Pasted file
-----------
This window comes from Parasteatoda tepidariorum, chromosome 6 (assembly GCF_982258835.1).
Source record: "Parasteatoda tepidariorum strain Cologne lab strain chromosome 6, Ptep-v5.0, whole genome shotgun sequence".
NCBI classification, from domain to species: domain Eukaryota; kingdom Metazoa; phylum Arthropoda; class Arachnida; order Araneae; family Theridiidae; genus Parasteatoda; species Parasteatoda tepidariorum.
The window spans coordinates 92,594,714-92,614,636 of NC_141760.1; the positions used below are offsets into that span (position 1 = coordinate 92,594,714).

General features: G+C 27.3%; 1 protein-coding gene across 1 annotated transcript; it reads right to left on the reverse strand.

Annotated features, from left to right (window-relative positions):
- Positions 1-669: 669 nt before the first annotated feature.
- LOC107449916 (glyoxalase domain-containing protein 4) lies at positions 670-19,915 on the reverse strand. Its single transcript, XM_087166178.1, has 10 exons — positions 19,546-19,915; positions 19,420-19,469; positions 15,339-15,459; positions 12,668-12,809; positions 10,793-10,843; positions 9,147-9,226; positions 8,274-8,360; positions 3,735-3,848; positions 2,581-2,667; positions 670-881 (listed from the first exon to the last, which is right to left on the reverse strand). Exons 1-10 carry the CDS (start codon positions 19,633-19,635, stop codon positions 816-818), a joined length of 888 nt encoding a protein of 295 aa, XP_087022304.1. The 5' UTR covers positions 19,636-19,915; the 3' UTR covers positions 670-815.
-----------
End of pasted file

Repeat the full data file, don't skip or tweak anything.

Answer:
This window comes from Parasteatoda tepidariorum, chromosome 6 (assembly GCF_982258835.1).
Source record: "Parasteatoda tepidariorum strain Cologne lab strain chromosome 6, Ptep-v5.0, whole genome shotgun sequence".
NCBI classification, from domain to species: domain Eukaryota; kingdom Metazoa; phylum Arthropoda; class Arachnida; order Araneae; family Theridiidae; genus Parasteatoda; species Parasteatoda tepidariorum.
The window spans coordinates 92,594,714-92,614,636 of NC_141760.1; the positions used below are offsets into that span (position 1 = coordinate 92,594,714).

General features: G+C 27.3%; 1 protein-coding gene across 1 annotated transcript; it reads right to left on the reverse strand.

Annotated features, from left to right (window-relative positions):
- Positions 1-669: 669 nt before the first annotated feature.
- LOC107449916 (glyoxalase domain-containing protein 4) lies at positions 670-19,915 on the reverse strand. Its single transcript, XM_087166178.1, has 10 exons — positions 19,546-19,915; positions 19,420-19,469; positions 15,339-15,459; positions 12,668-12,809; positions 10,793-10,843; positions 9,147-9,226; positions 8,274-8,360; positions 3,735-3,848; positions 2,581-2,667; positions 670-881 (listed from the first exon to the last, which is right to left on the reverse strand). Exons 1-10 carry the CDS (start codon positions 19,633-19,635, stop codon positions 816-818), a joined length of 888 nt encoding a protein of 295 aa, XP_087022304.1. The 5' UTR covers positions 19,636-19,915; the 3' UTR covers positions 670-815.